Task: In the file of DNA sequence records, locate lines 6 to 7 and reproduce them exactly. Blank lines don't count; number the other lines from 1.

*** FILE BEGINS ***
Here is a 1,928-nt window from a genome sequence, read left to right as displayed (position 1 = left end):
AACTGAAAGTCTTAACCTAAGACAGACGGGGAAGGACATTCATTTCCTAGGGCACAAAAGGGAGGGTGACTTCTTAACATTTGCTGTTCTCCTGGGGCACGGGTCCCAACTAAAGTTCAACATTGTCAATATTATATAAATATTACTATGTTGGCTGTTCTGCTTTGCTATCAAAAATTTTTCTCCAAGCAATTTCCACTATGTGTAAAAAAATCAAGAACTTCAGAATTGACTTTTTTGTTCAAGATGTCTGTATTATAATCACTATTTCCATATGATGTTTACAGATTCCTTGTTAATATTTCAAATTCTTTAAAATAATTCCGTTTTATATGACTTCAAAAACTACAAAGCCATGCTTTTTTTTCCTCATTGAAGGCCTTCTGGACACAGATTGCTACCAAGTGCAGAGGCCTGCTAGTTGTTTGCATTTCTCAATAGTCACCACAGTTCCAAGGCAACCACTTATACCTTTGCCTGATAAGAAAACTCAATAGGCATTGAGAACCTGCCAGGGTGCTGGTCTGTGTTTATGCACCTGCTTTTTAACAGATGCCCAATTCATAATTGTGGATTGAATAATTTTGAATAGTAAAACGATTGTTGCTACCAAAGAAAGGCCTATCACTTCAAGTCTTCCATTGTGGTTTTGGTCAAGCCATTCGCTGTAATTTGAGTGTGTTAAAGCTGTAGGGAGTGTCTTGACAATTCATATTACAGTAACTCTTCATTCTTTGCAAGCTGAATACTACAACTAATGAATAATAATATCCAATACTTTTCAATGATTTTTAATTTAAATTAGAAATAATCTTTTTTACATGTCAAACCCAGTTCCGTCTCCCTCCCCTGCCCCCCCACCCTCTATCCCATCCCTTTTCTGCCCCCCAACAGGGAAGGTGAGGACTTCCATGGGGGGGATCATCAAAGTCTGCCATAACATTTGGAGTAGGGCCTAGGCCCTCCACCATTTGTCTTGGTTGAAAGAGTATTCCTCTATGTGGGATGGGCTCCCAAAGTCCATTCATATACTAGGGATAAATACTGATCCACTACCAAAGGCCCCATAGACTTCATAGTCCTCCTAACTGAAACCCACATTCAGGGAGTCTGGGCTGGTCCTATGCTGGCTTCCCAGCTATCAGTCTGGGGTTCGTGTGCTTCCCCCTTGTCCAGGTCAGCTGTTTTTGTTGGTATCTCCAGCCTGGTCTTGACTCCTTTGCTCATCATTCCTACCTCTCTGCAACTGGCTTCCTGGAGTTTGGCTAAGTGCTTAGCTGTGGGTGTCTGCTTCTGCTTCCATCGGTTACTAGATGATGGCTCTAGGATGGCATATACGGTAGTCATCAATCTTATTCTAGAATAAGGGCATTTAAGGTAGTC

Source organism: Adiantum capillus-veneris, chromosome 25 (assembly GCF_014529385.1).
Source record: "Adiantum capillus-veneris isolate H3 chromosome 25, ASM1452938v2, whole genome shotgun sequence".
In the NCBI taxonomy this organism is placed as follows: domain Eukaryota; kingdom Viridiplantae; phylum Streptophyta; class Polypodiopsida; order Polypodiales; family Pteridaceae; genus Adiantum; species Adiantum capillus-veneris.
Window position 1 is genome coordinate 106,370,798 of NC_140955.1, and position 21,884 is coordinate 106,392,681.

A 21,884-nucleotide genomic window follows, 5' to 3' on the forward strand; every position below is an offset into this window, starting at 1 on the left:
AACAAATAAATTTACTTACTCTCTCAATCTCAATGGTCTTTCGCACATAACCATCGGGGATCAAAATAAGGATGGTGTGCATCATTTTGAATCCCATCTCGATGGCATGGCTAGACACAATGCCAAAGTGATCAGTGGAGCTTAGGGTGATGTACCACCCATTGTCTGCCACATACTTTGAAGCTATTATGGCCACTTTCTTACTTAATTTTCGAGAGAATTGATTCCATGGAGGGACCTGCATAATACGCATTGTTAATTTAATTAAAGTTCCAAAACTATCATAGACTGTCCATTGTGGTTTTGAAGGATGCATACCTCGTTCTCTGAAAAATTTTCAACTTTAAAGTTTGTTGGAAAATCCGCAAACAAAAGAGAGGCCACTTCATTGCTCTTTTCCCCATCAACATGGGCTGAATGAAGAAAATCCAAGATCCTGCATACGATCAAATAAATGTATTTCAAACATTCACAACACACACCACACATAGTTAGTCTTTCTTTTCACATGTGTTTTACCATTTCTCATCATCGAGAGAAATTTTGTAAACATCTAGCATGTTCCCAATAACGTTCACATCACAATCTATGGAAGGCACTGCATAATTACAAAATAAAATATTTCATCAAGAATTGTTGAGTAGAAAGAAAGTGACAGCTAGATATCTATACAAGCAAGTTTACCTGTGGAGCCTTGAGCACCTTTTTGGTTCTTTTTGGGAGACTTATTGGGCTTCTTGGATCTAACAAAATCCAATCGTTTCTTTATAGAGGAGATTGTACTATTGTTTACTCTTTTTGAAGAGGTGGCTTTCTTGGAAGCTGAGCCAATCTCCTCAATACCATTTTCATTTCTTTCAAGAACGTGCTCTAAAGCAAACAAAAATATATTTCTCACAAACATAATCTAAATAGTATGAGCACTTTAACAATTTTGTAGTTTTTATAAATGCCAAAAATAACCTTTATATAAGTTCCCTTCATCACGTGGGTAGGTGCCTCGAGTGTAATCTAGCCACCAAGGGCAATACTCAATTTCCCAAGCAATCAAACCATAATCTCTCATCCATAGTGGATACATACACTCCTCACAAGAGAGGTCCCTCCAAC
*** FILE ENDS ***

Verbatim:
Window position 1 is genome coordinate 106,370,798 of NC_140955.1, and position 21,884 is coordinate 106,392,681.

A 21,884-nucleotide genomic window follows, 5' to 3' on the forward strand; every position below is an offset into this window, starting at 1 on the left: